Tuesday, September 18, 2007

Thompson entry caps good week in presidential race

(Published 9/8/07)

It’s been a good week for political junkies watching the presidential race:

  • On the fall premiere of Ellen Degeneres’ wildly popular talk show, Democratic candidate and U.S. Sen. Hillary Clinton told the nation that she sometimes comes home to find her former president husband "rearranging the bookshelf" or cleaning up the kitchen. "He’s pretty handy to have around," she said.
  • Talk show queen Oprah Winfrey, whose support of Democratic candidate and U.S. Sen. Barack Obama last fall made him a top-tier candidate overnight, may take a larger role in his campaign. If so, one pundit said, the "congregants of the Church of Oprah" will help Obama compete with Clinton for the women’s vote.
  • Democratic candidate and former U.S. Sen. John "Don’t-I-Remind-You-of-Bobby-Kennedy" Edwards said that the U.S. needs "a counterterrorism policy that actually counters terrorism." It reminded me of Hyundai’s current "Duh!" ad campaign.
  • At a campaign event, a high school student asked U.S. Sen. John McCain whether voters should take his age – 71 – into account. McCain noted his high energy level, then said to laughter, "Thanks for the question, you little jerk. You’re drafted."
  • Lastly, former U.S. Sen. (wait, do you see a pattern here?) Fred Thompson finally made his candidacy official.
Thompson’s announcement was seemingly just what the other GOP contenders needed to find their hibernating personalities. After the last mind-numbingly boring debate, I began to wonder whether we were overdue to change the batteries in their robotic response generators.

Fox News Channel hosted a GOP debate in New Hampshire mere hours before Thompson’s announcement hit the airwaves Wednesday.

Thompson skipped it but was dominant even in absentia; moderators asked the candidates about him right out of the chute.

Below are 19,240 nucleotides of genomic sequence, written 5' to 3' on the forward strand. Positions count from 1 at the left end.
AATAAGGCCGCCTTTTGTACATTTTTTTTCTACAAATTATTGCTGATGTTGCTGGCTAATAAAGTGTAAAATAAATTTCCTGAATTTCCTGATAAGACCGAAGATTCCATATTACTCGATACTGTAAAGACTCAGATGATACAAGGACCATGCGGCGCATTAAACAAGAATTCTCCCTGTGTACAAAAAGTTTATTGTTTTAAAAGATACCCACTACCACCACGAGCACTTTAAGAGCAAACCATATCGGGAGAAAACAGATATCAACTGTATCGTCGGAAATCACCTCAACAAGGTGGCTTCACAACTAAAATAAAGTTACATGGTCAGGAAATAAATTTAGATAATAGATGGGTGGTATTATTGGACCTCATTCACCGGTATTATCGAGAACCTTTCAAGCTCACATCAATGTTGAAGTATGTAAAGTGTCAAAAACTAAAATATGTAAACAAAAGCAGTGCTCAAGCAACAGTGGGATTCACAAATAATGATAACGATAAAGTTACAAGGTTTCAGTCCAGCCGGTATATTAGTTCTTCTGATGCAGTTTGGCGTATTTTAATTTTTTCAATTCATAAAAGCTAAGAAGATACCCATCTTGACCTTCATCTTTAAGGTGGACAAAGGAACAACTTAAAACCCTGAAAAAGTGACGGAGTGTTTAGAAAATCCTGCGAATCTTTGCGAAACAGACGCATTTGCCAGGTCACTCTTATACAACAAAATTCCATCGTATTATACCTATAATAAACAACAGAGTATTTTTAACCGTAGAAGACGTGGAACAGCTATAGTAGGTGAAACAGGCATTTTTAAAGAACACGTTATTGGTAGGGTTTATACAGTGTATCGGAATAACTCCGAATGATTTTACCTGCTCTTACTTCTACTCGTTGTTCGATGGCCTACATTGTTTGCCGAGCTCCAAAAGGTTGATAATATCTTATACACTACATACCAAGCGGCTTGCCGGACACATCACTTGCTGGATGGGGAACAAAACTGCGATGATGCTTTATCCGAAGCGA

Arkansas Gov. Mike Huckabee said Thompson is the political version of "No-Show George," a reference to country singer George Jones.

Perhaps the candidates were up past Thompson’s bedtime, McCain joked.

"Why the hurry?" former Massachusetts Gov. Mitt Romney mused. "Maybe January, February might be a better time to make a final decision about getting in this race."

Former New York City Mayor Rudy Giuliani offered, "I think he’s done a pretty good job of playing my part on ‘Law & Order.’"

During the debate, I realized that U.S. Sen. Sam Brownback reminds me of comedian and former Saturday Night Live cast member Norm MacDonald. (Remember the Jeopardy skit where MacDonald portrays Burt Reynolds? The resemblance is uncanny!) Also, U.S. Rep. Ron Paul reminded me of Ralph Nader: intelligent and articulate, but too far out on the fringe for mainstream voters.

McCain performed well throughout the debate and earned high marks especially for his commitment to veto pork-barrel spending as president.

But the focus this week was on the newest candidate. For his part, Thompson breezily brushed off Leno’s suggestion that he had waited too long to get in the race:

"I don’t think people are going to say, ‘You know, that guy would make a very good president, but he just didn’t get in soon enough,’" Thompson said. "If you can’t get your message out in a few months, you’re probably not ever going to get it out."

Voters have watched with a largely ho-hum response as the other candidates have spent money and taken shots at one another all summer. From the sidelines, Thompson has allowed himself to be made conservatives’ white horse; now that he’s in, time will tell whether he’ll be able to meet the sky-high expectations he’s cultivated.

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